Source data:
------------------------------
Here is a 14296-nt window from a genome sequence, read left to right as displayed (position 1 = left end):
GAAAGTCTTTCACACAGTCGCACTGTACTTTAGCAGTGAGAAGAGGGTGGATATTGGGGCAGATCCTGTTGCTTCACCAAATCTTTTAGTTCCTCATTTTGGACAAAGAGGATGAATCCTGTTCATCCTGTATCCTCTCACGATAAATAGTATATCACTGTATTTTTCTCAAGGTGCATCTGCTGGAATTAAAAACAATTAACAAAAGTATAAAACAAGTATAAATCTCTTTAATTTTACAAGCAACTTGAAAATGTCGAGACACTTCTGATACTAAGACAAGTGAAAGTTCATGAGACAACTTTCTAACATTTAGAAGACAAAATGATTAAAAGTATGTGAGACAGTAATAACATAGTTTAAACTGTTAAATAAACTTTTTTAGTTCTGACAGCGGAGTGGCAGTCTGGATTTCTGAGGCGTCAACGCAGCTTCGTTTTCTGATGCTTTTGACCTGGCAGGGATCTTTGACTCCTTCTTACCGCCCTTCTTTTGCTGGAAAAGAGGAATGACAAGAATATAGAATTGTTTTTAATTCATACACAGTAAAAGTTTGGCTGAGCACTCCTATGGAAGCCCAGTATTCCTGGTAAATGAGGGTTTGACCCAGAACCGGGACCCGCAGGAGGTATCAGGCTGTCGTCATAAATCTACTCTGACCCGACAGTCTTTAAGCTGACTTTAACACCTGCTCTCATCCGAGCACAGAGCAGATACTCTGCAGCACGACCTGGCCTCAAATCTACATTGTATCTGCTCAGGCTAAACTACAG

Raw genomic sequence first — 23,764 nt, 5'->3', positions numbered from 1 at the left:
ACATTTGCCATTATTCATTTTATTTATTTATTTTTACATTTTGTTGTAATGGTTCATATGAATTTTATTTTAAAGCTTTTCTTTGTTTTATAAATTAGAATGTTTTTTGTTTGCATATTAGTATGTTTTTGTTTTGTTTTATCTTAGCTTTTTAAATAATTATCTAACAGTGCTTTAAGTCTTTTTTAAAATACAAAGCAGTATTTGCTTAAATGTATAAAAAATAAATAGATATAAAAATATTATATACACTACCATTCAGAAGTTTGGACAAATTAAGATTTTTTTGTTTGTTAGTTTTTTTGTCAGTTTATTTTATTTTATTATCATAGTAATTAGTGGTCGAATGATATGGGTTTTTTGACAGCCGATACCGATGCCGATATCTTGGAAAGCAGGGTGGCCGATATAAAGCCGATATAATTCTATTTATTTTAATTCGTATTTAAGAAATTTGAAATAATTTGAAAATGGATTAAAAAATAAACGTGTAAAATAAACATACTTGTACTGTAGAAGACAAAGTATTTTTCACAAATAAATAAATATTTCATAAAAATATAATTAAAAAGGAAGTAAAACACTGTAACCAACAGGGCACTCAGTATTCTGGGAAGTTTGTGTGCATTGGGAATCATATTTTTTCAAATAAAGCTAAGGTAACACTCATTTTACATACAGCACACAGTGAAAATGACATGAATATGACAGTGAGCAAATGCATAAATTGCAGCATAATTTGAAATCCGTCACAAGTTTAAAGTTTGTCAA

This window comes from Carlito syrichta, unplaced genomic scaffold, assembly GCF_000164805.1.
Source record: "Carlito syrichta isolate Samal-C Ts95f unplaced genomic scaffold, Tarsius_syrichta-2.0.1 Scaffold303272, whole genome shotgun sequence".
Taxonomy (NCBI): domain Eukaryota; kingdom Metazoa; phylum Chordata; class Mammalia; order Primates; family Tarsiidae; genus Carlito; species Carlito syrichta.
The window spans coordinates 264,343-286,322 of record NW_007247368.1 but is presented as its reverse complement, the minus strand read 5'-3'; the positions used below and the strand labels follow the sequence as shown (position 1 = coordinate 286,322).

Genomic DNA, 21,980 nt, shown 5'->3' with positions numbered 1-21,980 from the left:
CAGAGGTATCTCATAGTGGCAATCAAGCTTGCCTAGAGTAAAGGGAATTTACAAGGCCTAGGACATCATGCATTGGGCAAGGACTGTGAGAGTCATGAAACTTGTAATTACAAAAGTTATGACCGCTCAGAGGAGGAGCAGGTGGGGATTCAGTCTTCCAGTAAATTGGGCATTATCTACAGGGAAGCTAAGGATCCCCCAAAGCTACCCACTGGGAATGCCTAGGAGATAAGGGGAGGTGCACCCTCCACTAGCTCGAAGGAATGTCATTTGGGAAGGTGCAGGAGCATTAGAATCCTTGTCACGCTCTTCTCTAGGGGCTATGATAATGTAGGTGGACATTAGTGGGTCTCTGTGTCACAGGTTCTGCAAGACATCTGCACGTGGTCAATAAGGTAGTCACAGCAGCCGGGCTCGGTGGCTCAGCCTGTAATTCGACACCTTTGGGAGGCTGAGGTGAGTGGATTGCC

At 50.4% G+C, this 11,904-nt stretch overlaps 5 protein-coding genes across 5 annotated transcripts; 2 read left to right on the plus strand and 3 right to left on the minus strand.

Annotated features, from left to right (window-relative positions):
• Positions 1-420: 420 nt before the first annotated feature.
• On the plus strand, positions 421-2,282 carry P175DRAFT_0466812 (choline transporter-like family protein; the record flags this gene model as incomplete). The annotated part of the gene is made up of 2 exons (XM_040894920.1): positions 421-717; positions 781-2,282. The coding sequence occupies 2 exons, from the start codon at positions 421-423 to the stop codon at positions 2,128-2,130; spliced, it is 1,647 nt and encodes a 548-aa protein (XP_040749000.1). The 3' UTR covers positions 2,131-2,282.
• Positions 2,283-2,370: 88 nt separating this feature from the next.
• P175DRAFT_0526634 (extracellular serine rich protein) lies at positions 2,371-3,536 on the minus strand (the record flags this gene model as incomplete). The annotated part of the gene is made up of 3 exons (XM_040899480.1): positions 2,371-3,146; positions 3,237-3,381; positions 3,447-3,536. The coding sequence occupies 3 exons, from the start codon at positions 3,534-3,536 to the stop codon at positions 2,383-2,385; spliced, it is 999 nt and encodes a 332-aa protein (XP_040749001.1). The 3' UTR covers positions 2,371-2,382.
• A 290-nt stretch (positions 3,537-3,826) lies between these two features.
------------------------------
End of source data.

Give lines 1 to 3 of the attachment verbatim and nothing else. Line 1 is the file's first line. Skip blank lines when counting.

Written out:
Here is a 14296-nt window from a genome sequence, read left to right as displayed (position 1 = left end):
GAAAGTCTTTCACACAGTCGCACTGTACTTTAGCAGTGAGAAGAGGGTGGATATTGGGGCAGATCCTGTTGCTTCACCAAATCTTTTAGTTCCTCATTTTGGACAAAGAGGATGAATCCTGTTCATCCTGTATCCTCTCACGATAAATAGTATATCACTGTATTTTTCTCAAGGTGCATCTGCTGGAATTAAAAACAATTAACAAAAGTATAAAACAAGTATAAATCTCTTTAATTTTACAAGCAACTTGAAAATGTCGAGACACTTCTGATACTAAGACAAGTGAAAGTTCATGAGACAACTTTCTAACATTTAGAAGACAAAATGATTAAAAGTATGTGAGACAGTAATAACATAGTTTAAACTGTTAAATAAACTTTTTTAGTTCTGACAGCGGAGTGGCAGTCTGGATTTCTGAGGCGTCAACGCAGCTTCGTTTTCTGATGCTTTTGACCTGGCAGGGATCTTTGACTCCTTCTTACCGCCCTTCTTTTGCTGGAAAAGAGGAATGACAAGAATATAGAATTGTTTTTAATTCATACACAGTAAAAGTTTGGCTGAGCACTCCTATGGAAGCCCAGTATTCCTGGTAAATGAGGGTTTGACCCAGAACCGGGACCCGCAGGAGGTATCAGGCTGTCGTCATAAATCTACTCTGACCCGACAGTCTTTAAGCTGACTTTAACACCTGCTCTCATCCGAGCACAGAGCAGATACTCTGCAGCACGACCTGGCCTCAAATCTACATTGTATCTGCTCAGGCTAAACTACAG

Raw genomic sequence first — 23,764 nt, 5'->3', positions numbered from 1 at the left: